Results: The Guide to Understanding Reproductive Health for Ladeez (GURHL) Code study found that recruiting via college professors through emails and college LISTSERVs was more effective than recruiting via Facebook banner advertisements. Data on the banner ads and the findings reported by enrollees both revealed that potential enrollees responded more favorably to banner ads that included the study logo and images of women, rather than those displaying the logo alone. Women who enrolled in the GURHL Code study were more likely to report an income below $20,000 and to be working or to be a student than were the women who were eligible but did not enroll. Triangulating focus groups, survey responses, and web analytics results suggest participants were enthusiastic about several aspects of the intervention GURHL Code web-app in comparison to the standard-of-care control web-app. These aspects included the clarity in language, transparency of the developer and designer, access to the Planned Parenthood text function, and Questions, Honest Answers. Participants from both treatment conditions found both web-apps easy to use and well organized, and additionally found the GURHL Code intervention web-app to be trustworthy and useful. We found high retention rates, successful randomization, and non-differential findings on knowledge or connection to care.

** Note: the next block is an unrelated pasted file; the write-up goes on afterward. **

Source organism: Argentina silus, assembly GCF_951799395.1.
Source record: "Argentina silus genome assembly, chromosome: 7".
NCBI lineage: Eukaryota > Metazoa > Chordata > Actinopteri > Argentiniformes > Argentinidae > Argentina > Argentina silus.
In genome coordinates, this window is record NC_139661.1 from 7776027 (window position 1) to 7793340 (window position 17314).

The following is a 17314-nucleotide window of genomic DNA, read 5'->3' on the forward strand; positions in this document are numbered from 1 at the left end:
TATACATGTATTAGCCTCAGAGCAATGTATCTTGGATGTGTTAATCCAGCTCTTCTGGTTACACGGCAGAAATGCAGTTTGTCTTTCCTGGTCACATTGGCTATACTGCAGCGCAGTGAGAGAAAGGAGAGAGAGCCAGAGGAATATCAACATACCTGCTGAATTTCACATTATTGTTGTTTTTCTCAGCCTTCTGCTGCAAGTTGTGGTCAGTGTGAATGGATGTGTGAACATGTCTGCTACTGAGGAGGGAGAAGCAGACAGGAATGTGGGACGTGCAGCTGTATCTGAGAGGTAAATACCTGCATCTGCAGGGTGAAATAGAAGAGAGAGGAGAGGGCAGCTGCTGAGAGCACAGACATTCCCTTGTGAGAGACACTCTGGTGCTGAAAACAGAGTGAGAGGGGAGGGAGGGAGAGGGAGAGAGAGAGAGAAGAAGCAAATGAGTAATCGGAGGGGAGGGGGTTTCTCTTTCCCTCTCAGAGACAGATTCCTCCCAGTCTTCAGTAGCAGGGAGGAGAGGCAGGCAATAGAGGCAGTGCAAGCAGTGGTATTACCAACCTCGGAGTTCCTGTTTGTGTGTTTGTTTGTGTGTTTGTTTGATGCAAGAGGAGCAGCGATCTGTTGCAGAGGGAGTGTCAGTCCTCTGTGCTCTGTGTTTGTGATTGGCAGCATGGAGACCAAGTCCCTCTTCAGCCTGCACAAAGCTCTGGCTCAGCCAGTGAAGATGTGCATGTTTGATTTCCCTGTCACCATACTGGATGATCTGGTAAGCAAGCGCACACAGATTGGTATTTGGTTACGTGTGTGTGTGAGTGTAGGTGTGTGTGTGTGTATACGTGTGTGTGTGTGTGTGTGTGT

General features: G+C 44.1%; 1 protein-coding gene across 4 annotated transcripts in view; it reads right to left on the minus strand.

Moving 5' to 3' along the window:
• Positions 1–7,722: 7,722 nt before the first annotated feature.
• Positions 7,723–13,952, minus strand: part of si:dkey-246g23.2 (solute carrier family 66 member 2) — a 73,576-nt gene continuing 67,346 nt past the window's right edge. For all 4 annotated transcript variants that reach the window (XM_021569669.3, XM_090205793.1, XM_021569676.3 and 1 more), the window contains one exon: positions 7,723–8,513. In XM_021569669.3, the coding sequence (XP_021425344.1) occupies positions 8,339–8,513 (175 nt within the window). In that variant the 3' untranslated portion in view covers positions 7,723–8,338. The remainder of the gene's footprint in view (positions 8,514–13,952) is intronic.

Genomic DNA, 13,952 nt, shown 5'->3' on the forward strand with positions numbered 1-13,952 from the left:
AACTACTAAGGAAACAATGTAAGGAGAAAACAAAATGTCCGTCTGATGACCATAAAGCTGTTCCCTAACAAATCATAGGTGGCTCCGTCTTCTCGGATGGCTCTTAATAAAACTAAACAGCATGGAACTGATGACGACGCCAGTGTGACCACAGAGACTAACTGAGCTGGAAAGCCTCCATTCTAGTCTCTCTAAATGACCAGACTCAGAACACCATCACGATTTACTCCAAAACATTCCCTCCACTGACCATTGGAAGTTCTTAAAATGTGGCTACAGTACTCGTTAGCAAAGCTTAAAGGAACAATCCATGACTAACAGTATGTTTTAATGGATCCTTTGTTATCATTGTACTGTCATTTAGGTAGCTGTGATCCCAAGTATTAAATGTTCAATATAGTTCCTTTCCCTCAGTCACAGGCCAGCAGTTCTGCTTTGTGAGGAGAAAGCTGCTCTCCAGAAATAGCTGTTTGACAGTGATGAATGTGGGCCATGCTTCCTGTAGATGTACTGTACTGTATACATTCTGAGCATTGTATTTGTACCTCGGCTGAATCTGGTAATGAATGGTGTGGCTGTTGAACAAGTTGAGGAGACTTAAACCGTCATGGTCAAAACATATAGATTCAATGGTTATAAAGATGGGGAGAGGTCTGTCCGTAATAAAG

Discussion: The study found that GURHL Code, a theory-driven sexual and reproductive health (SRH) mHealth study, was feasible and acceptable among Black and Latina women 18 to 25 years old in New York City and that it merits a larger scale study to explore SRH knowledge and connection to SRH care. Future research might include a suite of web-apps available in the marketplace (e.g., Google Play and Apple’s App Store) tailored for various sub-populations of women. These could include teenaged women and parents or caregivers of young women. Cross-sector collaborations are needed to advance the health-technology field, especially with mobile designers, developers, and e-marketers.

Comments

Archived online components:

http://wayback.archive-it.org/5484/20161102124301/http://gurhlcode.org/

http://wayback.archive-it.org/5484/20161102124302/http://gurhlcode.commons.gc.cuny.edu/

Available for download on Friday, December 21, 2018